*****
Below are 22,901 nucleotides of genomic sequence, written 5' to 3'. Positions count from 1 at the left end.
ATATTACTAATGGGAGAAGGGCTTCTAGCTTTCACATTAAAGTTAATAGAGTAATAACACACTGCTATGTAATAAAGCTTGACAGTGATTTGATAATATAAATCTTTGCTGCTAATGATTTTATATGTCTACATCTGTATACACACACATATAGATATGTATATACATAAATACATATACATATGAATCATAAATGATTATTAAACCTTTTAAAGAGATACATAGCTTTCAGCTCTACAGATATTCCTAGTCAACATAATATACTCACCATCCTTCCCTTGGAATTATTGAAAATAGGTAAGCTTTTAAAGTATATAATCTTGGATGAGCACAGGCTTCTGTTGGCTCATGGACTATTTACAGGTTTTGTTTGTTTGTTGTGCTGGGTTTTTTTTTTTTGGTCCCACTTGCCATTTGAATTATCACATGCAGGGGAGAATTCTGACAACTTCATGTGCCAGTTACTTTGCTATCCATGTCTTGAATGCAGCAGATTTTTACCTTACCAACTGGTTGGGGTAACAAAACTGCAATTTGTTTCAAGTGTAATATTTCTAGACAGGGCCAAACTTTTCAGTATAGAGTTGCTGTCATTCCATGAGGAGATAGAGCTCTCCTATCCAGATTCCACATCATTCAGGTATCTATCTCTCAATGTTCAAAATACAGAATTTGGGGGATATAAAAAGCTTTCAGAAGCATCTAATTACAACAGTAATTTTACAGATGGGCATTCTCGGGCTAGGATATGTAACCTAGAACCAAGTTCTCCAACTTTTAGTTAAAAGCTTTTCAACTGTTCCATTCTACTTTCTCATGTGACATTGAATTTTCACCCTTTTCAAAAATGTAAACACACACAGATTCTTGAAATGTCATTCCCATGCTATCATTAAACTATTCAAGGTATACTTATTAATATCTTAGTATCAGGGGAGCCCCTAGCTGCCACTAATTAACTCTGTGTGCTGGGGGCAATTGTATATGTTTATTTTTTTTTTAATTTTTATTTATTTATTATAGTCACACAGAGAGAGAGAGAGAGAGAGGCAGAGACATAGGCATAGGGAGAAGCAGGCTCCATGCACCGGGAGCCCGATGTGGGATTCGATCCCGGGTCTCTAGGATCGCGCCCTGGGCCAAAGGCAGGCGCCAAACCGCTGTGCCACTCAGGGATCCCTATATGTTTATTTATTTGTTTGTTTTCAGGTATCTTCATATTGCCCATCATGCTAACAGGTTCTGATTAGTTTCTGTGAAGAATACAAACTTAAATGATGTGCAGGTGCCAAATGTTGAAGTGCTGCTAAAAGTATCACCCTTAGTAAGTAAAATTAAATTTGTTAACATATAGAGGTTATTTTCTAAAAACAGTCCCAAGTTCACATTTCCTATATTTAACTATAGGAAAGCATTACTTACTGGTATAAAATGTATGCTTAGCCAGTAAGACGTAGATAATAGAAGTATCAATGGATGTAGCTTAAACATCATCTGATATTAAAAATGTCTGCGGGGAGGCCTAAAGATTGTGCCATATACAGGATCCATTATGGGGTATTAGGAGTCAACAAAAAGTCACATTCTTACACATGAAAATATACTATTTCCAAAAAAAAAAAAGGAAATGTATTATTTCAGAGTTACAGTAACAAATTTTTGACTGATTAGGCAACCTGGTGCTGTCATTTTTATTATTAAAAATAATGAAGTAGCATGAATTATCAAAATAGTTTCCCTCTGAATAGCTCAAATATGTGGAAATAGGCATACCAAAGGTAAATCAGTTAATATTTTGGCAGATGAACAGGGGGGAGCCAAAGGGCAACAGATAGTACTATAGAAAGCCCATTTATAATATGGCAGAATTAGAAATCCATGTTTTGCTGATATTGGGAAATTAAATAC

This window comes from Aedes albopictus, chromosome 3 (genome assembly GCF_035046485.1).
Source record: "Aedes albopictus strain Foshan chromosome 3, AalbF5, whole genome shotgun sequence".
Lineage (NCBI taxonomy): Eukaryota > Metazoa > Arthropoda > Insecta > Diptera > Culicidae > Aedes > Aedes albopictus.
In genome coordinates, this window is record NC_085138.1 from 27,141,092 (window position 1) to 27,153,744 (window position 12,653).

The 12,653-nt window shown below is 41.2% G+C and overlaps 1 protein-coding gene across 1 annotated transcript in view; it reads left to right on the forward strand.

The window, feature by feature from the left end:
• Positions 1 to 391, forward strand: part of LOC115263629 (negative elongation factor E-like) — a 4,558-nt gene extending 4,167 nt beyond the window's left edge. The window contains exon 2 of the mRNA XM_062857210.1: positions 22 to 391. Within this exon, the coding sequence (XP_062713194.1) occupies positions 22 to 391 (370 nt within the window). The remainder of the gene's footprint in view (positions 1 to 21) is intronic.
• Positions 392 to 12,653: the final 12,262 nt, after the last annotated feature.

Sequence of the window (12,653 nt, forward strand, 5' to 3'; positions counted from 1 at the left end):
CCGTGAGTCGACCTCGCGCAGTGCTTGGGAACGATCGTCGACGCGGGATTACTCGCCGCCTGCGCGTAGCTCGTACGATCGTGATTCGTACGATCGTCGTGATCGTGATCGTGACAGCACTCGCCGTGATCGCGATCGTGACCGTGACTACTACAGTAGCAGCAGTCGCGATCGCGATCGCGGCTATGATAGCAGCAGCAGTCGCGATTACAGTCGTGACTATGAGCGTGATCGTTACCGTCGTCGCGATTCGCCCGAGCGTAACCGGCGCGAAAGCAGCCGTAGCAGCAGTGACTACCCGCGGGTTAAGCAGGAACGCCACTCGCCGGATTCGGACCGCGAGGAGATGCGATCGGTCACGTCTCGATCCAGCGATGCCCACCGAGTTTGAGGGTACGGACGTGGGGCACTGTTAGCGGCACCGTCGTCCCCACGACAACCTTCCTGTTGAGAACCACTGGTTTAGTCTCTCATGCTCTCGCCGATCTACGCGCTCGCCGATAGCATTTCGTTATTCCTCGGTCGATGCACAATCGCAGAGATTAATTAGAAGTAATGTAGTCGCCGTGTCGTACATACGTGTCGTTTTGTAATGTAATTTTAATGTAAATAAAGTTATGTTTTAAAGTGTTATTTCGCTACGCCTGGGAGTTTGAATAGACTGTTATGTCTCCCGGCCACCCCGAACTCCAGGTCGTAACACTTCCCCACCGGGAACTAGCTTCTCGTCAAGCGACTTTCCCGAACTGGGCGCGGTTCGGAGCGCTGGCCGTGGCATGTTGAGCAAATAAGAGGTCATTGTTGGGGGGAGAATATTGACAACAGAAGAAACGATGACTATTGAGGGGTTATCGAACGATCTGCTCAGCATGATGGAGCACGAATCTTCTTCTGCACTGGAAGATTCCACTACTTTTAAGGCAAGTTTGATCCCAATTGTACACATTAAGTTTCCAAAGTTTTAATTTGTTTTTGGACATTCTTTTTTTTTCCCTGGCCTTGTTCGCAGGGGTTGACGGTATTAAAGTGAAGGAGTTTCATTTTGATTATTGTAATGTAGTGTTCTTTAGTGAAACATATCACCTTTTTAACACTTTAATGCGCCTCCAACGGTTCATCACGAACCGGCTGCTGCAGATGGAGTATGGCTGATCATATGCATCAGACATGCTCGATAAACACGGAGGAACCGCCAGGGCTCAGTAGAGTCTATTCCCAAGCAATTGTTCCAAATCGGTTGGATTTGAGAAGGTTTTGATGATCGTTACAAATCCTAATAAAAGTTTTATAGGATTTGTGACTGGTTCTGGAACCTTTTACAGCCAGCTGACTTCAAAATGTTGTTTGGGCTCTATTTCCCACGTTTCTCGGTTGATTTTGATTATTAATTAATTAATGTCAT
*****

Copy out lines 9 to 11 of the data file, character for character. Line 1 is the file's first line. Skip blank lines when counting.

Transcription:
• Positions 1 to 391, forward strand: part of LOC115263629 (negative elongation factor E-like) — a 4,558-nt gene extending 4,167 nt beyond the window's left edge. The window contains exon 2 of the mRNA XM_062857210.1: positions 22 to 391. Within this exon, the coding sequence (XP_062713194.1) occupies positions 22 to 391 (370 nt within the window). The remainder of the gene's footprint in view (positions 1 to 21) is intronic.
• Positions 392 to 12,653: the final 12,262 nt, after the last annotated feature.

Sequence of the window (12,653 nt, forward strand, 5' to 3'; positions counted from 1 at the left end):